Morbid: The Seven Acolytes is a Horrorpunk Action RPG developed by Still Running and published by Merge Games. It released on Steam, Xbox, PlayStation and Nintendo Switch on December 3, 2020 and is filled with Lovecraftian horrors, Cronenbergian gore and good old fashioned loot. Players take control of the last surviving Striver of Dibrom. You have trained your whole life for this moment to defeat the Seven Acolytes which are powerful beings possessed by mysterious monsters called Gahars. The Gahars have bound their twisted minds to the flesh of the Seven Acolytes, for without hosts they cannot survive.
They are foul looking beasts, and I’m thankful for the pixel art style of the game as some of the monsters and bosses are quite graphic. Plus there’s lot’s of blood and guts but it’s not too in-your-face thanks to the art style. Whilst fighting the first boss, I didn’t notice what was in the background until it’s guts exploded everywhere upon defeating the boss. It was a dead whale and after the blood explosion settles, it lets you run through to the next area. That was mild though compared to some of the other bosses – ick.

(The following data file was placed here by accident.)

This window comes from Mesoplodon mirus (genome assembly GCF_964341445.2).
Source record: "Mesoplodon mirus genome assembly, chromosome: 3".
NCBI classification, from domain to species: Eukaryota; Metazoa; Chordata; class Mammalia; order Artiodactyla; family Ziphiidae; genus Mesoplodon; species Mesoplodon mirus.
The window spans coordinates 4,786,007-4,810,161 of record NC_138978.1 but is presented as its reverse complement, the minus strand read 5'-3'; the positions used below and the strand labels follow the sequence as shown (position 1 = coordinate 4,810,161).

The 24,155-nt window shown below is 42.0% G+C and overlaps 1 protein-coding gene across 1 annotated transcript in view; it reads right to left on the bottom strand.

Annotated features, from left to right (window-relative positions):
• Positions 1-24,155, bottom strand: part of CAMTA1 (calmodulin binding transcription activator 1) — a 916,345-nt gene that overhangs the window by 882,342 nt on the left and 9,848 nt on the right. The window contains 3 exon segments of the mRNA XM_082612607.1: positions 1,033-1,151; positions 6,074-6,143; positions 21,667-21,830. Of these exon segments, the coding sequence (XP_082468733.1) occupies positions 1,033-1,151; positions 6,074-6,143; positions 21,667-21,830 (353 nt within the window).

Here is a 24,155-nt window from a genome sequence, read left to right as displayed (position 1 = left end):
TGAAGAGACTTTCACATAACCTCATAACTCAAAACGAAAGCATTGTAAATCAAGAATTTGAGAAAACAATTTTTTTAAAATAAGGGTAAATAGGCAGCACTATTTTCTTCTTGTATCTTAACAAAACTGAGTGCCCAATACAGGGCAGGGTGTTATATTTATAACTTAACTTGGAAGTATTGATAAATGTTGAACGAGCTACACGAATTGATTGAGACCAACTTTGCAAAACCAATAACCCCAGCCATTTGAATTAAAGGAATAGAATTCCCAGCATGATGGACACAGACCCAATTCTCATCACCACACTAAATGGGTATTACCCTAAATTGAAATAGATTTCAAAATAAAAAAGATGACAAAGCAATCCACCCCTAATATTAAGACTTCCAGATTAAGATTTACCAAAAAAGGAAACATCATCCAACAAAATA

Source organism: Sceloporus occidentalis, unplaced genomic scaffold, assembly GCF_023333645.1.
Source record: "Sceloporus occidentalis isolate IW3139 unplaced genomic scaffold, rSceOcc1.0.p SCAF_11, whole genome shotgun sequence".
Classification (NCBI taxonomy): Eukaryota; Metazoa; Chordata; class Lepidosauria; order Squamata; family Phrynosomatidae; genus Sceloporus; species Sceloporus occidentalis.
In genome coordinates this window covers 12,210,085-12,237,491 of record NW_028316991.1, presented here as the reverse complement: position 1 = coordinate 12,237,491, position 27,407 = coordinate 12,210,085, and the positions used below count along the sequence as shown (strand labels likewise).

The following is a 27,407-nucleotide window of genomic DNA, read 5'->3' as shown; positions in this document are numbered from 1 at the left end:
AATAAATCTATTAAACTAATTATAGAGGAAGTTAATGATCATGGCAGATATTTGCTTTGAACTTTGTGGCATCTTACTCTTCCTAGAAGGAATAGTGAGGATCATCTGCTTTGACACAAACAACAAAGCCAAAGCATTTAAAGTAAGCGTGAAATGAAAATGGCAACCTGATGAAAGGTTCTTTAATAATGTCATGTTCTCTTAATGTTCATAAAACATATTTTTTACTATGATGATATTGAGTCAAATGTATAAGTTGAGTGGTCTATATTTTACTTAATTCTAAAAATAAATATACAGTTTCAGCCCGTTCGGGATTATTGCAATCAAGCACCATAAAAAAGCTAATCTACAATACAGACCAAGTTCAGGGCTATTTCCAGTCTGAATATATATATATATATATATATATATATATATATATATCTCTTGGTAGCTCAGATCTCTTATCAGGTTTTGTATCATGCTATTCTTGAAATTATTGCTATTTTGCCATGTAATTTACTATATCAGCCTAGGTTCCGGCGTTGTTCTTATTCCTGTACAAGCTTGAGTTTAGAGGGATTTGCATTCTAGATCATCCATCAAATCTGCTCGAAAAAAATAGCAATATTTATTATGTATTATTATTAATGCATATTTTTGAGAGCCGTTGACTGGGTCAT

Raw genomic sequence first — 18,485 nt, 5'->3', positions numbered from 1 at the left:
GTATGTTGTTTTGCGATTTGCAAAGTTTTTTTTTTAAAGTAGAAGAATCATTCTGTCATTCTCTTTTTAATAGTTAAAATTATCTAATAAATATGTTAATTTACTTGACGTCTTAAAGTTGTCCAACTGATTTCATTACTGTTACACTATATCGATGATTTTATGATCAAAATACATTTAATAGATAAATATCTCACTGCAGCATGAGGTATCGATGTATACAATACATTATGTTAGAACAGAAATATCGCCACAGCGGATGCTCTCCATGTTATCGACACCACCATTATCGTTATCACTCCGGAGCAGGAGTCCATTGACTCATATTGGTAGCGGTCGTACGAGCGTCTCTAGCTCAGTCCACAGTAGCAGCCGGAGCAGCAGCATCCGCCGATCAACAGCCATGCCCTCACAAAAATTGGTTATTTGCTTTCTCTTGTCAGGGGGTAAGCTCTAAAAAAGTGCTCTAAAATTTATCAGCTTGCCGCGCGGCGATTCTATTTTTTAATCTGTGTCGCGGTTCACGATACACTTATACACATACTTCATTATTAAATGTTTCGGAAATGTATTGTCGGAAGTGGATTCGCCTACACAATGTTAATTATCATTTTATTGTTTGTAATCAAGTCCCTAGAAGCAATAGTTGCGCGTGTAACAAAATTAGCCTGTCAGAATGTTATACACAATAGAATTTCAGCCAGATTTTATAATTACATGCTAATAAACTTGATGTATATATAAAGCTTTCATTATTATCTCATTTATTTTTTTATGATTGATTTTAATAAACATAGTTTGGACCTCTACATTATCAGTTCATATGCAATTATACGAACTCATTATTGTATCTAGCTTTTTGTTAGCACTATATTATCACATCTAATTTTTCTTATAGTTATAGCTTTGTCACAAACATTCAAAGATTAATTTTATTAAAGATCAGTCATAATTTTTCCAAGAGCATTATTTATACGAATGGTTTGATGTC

Playing Morbid: The Seven Acolytes reminded me of Diablo 2 back in the early action RPG days. The controls for this game took a little getting used to – WSAD to move, 1-4 to activate items in the quickslots in the bottom left of the screen, and using the keyboard to navigate the inventory is a bit clunky. The mouse is used to aim melee attacks and fire ranged weapons with single clicking LMB for light attacks and holding it down for heavy attached, while and RMB parries. Holding down shift allows you to sprint at a cost of stamina and holding ctrl allows you to stealth which amplifies the sounds around you, allowing you to sneak past enemies or get behind them for larger attacks.